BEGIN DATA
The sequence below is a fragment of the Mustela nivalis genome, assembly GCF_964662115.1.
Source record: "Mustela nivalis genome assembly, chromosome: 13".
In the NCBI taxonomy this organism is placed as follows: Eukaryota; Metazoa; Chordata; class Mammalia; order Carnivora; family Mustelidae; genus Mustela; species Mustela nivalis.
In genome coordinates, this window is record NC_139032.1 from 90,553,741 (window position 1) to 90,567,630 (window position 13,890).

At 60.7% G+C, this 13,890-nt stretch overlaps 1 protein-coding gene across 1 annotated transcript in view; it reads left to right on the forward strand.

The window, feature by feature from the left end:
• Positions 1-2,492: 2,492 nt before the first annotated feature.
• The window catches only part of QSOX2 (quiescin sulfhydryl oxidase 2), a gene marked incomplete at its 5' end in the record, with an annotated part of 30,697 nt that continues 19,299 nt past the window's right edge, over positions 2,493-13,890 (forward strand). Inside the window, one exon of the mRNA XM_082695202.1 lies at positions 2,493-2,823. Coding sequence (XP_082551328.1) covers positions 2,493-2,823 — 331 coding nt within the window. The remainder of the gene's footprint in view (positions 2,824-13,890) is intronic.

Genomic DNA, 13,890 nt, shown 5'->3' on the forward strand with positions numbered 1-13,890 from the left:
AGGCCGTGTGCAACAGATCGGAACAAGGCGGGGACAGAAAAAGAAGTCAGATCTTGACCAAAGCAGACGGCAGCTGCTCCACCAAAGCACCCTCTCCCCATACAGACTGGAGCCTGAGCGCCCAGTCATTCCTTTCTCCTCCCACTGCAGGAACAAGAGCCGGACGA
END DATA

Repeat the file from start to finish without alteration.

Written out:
The sequence below is a fragment of the Mustela nivalis genome, assembly GCF_964662115.1.
Source record: "Mustela nivalis genome assembly, chromosome: 13".
In the NCBI taxonomy this organism is placed as follows: Eukaryota; Metazoa; Chordata; class Mammalia; order Carnivora; family Mustelidae; genus Mustela; species Mustela nivalis.
In genome coordinates, this window is record NC_139032.1 from 90,553,741 (window position 1) to 90,567,630 (window position 13,890).

At 60.7% G+C, this 13,890-nt stretch overlaps 1 protein-coding gene across 1 annotated transcript in view; it reads left to right on the forward strand.

The window, feature by feature from the left end:
• Positions 1-2,492: 2,492 nt before the first annotated feature.
• The window catches only part of QSOX2 (quiescin sulfhydryl oxidase 2), a gene marked incomplete at its 5' end in the record, with an annotated part of 30,697 nt that continues 19,299 nt past the window's right edge, over positions 2,493-13,890 (forward strand). Inside the window, one exon of the mRNA XM_082695202.1 lies at positions 2,493-2,823. Coding sequence (XP_082551328.1) covers positions 2,493-2,823 — 331 coding nt within the window. The remainder of the gene's footprint in view (positions 2,824-13,890) is intronic.

Genomic DNA, 13,890 nt, shown 5'->3' on the forward strand with positions numbered 1-13,890 from the left:
AGGCCGTGTGCAACAGATCGGAACAAGGCGGGGACAGAAAAAGAAGTCAGATCTTGACCAAAGCAGACGGCAGCTGCTCCACCAAAGCACCCTCTCCCCATACAGACTGGAGCCTGAGCGCCCAGTCATTCCTTTCTCCTCCCACTGCAGGAACAAGAGCCGGACGA